The transatlantic telegraph and steam powered ocean transit made the world quite a bit smaller, and brought about the first period of true globalization. For the first time the events across the globe could be read at the breakfast table by ordinary Americans in great detail and relatively soon after they happened. The Zimmerman Telegram and Unrestricted Submarine Warfare by Germany meant that actions by other nations directly affected ordinary Americans. In 1914, the majority of Americans wanted to stay neutral in the latest iteration of the four hundred years long Franco-German struggle for dominance of continental Europe. Less than three years later, the majority of Americans were for intervention.
On 2 April 1917, President Woodrow Wilson broke his campaign promise to “Keep us out of the war” and asked Congress to declare war on Imperial Germany in order to go to “war to end war” and, “The world must be safe for democracy”. On 4 April the Senate voted to declare war and at 3 am on 6 April 1917, the House of Representatives followed suit. That day, President Wilson announced that America had entered the Great War.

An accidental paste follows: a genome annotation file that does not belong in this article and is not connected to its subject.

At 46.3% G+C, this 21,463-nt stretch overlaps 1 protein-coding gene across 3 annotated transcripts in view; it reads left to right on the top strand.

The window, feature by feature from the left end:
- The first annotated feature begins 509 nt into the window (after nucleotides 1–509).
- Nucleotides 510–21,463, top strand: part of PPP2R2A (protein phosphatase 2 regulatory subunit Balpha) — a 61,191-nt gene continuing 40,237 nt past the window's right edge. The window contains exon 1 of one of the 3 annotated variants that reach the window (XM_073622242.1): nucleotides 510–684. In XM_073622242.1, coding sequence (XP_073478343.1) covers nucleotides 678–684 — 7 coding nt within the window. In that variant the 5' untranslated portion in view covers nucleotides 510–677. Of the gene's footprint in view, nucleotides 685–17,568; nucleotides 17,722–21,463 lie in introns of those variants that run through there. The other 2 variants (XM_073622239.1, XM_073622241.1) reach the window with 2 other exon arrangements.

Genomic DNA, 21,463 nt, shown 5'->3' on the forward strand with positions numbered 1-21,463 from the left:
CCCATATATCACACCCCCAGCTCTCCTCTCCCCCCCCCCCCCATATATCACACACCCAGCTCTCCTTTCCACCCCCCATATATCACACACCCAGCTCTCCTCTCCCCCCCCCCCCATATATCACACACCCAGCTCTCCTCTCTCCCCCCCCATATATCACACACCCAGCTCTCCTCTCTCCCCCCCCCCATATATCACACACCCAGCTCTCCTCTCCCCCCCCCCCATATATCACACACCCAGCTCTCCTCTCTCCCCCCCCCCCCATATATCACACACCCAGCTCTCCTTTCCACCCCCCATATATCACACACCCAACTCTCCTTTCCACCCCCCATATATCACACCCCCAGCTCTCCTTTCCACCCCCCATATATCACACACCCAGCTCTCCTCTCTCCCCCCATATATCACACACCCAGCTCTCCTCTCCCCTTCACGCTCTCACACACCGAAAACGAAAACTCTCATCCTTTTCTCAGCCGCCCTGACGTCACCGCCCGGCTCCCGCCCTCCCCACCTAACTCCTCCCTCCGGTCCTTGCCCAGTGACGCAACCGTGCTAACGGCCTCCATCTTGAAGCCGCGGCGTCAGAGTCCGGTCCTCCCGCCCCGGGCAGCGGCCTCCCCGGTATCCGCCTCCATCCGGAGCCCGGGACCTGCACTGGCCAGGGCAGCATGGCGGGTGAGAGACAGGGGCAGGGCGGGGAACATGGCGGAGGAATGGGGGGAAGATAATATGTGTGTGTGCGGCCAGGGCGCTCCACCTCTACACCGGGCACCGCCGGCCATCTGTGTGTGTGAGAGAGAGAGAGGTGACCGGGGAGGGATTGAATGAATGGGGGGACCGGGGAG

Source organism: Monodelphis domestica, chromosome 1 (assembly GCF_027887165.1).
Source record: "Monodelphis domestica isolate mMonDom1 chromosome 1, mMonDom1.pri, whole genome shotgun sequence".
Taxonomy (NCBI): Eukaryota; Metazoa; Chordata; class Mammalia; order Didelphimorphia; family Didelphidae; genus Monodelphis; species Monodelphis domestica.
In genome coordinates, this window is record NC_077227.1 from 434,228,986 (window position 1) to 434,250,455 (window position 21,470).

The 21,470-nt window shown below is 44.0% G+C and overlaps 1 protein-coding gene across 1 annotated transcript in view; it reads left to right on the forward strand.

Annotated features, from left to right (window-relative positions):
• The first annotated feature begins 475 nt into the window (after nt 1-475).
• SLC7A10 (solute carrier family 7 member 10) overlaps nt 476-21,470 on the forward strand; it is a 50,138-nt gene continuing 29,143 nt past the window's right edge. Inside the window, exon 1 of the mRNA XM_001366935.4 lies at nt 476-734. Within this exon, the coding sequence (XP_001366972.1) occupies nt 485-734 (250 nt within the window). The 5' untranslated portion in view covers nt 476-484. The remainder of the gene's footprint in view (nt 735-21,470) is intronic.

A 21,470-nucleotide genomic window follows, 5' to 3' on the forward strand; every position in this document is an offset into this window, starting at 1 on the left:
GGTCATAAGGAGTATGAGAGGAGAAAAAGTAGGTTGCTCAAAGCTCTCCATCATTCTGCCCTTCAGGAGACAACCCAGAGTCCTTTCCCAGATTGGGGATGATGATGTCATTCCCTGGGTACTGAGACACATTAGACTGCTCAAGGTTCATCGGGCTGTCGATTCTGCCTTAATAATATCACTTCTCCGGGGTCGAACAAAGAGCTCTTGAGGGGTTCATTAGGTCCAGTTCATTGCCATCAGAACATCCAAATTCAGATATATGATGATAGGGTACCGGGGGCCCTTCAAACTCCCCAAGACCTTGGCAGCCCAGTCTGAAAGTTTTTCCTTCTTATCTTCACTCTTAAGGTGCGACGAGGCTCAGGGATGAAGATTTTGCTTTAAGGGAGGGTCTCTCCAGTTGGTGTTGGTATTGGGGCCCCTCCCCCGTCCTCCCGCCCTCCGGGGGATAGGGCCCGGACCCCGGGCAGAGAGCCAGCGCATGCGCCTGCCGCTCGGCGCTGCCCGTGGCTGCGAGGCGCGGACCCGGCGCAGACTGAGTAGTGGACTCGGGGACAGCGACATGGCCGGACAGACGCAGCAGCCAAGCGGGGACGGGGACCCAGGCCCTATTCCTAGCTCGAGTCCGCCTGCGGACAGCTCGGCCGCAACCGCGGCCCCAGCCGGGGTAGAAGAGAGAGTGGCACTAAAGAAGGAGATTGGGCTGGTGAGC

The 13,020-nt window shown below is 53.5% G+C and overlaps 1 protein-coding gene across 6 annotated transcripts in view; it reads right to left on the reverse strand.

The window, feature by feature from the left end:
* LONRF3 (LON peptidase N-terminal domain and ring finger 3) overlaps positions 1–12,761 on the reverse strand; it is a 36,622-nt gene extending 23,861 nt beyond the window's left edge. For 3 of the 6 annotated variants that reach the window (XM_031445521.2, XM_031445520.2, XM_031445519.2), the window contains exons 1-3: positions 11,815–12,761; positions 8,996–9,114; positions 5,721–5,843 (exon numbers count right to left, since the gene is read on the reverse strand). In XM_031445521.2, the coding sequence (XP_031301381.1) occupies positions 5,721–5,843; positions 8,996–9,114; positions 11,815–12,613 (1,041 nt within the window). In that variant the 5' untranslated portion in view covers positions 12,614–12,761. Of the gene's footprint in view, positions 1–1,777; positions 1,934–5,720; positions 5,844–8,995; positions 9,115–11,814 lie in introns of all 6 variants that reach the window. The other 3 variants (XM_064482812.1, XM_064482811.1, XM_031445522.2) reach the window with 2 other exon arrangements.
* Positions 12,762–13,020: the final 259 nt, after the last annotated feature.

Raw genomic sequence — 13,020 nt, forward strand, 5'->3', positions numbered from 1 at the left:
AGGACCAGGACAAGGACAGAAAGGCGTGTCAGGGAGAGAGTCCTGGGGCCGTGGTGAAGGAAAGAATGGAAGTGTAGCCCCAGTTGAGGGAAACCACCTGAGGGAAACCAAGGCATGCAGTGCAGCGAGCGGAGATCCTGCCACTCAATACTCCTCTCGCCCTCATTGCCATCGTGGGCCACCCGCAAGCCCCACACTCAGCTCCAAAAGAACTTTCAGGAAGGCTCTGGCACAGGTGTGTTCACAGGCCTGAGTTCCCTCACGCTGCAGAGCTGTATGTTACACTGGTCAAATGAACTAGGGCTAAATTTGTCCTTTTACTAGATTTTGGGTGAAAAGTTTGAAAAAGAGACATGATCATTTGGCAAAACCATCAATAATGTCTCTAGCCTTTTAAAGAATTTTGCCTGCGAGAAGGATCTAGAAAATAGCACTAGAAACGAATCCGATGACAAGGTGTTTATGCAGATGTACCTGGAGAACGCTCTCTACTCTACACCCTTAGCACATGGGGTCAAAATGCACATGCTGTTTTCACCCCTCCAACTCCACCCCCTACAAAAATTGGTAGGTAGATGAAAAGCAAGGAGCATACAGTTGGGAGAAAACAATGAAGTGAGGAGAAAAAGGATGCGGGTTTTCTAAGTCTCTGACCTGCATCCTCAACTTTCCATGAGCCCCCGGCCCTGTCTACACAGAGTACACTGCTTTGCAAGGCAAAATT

The United States was woefully unprepared. The US Army, to include the entire National Guard, was only 208,000 strong. They had just 10,265 men in the US Marine Corps. More Frenchmen and British had been killed (much less wounded) at Verdun and the Somme just the year before than existed in the entire US military. The American army had little experience with units over the size of a regiment since the US Civil War, fifty years before. The War Department had no experience, infrastructure, staff, or plans for the millions of Americans that would need to be drafted in order to stabilize the Western Front.
Nonetheless, the first Americans headed “Over there” in less two months.
The Spanish American War might have introduced us to the World Stage, but now we were starring on it, and would continue to so for the next century. But at the time, we didn’t even know our lines.